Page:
Honolulu, Hawaii — Two leading developers of genetically engineered corn have sued Maui County to stop a new law banning the cultivation of genetically modified organisms.
The lawsuit filed by Monsanto Co. and a Dow Chemical Co. unit in federal court in Honolulu asks a judge to immediately prevent the law from taking effect. It also seeks to invalidate the new law, which voters narrowly adopted during last week's election after an intense campaign featuring $8 million in spending by the seed companies against the initiative.
Both companies research and develop new varieties of corn in the county. Hawaii's warm weather enables the seed companies to grow more crop cycles each year, accelerating their research. Conducting the work in a U.S. state also helps the seed companies protect their intellectual property.
The lawsuit said Monsanto would have to substantially downsize its activity in the county, where it employs over 365 people and owns or leases more than 3,000 acres of farmland on Molokai and Maui islands. Mycogen Seeds, a unit of Dow AgroSciences, would shut down critical parts of its development and production operations in the county, and downsize its work force, the complaint said. Mycogen Seeds employs over 100 people and farms about 420 acres on Molokai.
Local businesses, seed company employees and the farm bureau joined the lawsuit as plaintiffs.
"This local referendum interferes with and conflicts with long-established state and federal laws that support both the safety and lawful cultivation of GMO plants," John Purcell, Monsanto Hawaii's business and technology lead, said in a statement.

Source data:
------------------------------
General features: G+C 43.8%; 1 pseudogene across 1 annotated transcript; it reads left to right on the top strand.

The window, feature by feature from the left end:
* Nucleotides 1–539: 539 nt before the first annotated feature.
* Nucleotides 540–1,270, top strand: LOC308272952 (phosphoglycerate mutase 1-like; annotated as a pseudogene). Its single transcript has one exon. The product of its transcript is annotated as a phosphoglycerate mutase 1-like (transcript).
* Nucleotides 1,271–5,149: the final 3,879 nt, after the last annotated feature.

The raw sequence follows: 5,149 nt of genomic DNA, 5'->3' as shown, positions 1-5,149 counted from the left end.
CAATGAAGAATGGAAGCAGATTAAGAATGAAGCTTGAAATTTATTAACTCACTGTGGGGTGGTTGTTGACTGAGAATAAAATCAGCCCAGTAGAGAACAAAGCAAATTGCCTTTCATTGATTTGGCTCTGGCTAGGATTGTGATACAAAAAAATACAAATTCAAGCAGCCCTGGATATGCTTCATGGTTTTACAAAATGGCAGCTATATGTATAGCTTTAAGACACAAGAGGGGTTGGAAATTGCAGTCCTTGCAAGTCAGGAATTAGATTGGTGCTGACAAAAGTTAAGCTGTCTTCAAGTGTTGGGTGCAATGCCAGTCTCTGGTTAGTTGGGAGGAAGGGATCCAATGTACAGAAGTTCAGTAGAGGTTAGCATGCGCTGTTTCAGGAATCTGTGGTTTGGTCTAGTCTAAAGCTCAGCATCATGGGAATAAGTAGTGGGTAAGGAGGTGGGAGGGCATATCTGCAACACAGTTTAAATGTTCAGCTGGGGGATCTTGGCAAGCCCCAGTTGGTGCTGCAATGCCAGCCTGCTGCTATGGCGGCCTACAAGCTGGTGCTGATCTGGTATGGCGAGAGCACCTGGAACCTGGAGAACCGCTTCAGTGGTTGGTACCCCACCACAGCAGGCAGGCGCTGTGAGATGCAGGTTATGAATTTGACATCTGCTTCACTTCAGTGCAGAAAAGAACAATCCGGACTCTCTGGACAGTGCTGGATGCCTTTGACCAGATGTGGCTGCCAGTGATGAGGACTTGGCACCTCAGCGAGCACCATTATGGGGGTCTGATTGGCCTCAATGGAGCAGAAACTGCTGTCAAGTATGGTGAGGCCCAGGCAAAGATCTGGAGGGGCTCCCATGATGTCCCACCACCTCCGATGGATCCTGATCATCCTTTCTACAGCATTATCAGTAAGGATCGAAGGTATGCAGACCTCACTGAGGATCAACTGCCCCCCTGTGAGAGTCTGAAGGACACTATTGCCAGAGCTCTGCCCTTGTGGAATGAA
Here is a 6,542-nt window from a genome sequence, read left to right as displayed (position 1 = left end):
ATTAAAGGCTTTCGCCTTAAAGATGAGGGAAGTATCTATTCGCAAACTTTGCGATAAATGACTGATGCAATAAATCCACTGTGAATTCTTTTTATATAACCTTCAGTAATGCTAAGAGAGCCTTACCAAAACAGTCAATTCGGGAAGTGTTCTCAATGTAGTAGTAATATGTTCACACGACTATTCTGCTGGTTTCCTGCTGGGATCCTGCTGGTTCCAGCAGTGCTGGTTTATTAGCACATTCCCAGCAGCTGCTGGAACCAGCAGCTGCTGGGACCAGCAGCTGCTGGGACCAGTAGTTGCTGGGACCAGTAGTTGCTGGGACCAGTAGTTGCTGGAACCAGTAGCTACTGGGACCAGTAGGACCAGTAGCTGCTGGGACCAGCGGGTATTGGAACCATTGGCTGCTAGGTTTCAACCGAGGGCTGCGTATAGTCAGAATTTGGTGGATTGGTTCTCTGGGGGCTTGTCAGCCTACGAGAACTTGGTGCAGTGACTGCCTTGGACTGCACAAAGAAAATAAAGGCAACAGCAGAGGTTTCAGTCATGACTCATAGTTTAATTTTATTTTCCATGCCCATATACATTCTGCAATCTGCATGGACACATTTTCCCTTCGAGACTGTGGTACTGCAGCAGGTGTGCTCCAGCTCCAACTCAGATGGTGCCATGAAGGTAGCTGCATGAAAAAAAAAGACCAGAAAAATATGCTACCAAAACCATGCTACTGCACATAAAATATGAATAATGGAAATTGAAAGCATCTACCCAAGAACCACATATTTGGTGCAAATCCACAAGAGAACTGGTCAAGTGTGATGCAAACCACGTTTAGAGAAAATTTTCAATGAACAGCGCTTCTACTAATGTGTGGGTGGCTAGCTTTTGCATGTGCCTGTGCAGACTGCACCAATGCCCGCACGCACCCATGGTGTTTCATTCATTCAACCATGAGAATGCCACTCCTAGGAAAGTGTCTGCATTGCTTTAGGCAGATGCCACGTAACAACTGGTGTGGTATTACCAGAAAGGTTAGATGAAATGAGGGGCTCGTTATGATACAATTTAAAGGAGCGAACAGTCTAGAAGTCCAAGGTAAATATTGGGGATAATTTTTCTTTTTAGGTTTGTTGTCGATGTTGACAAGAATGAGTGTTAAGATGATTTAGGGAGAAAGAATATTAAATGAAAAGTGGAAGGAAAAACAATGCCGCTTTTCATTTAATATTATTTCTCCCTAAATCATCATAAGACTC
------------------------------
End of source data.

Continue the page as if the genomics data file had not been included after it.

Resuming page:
The Maui law imposes a moratorium on the growing of genetically engineered crops until scientific studies are conducted on their safety and benefits. The moratorium would be lifted only after a vote by the Maui County Council.
The law, which doesn't apply to crops in mid-growth cycle, goes into effect when officials certify the election results. That's expected to happen late this month.
The case has been assigned to Magistrate Judge Barry Kurren, who earlier this year declared a Kauai County law regulating genetically modified crops was invalid because it was superseded by state law. The case is currently before a federal appeals court.
The Maui initiative's authors sued the county in state court Wednesday to ensure the county implements the law.
Michael Carroll, their attorney, said they would request the federal court to hold off from deciding this case until the state court on Maui has ruled.
"A Maui Court is best equipped to decide any issues associated with the enforceability of the new GMO law," Carroll said in a statement.
Maui County spokesman Rod Antone said the county was unable to comment because of pending litigation.
Monsanto, along with other seed companies, researches crops on Oahu. Other seed companies conduct research at farms on Kauai.
About 90 percent of all corn grown in the U.S. is genetically engineered and has been developed partially at Hawaii farms.
Thursday's lawsuit said "a significant percentage of the corn seed planted in the U.S. have originated from Monsanto's facilities in the county."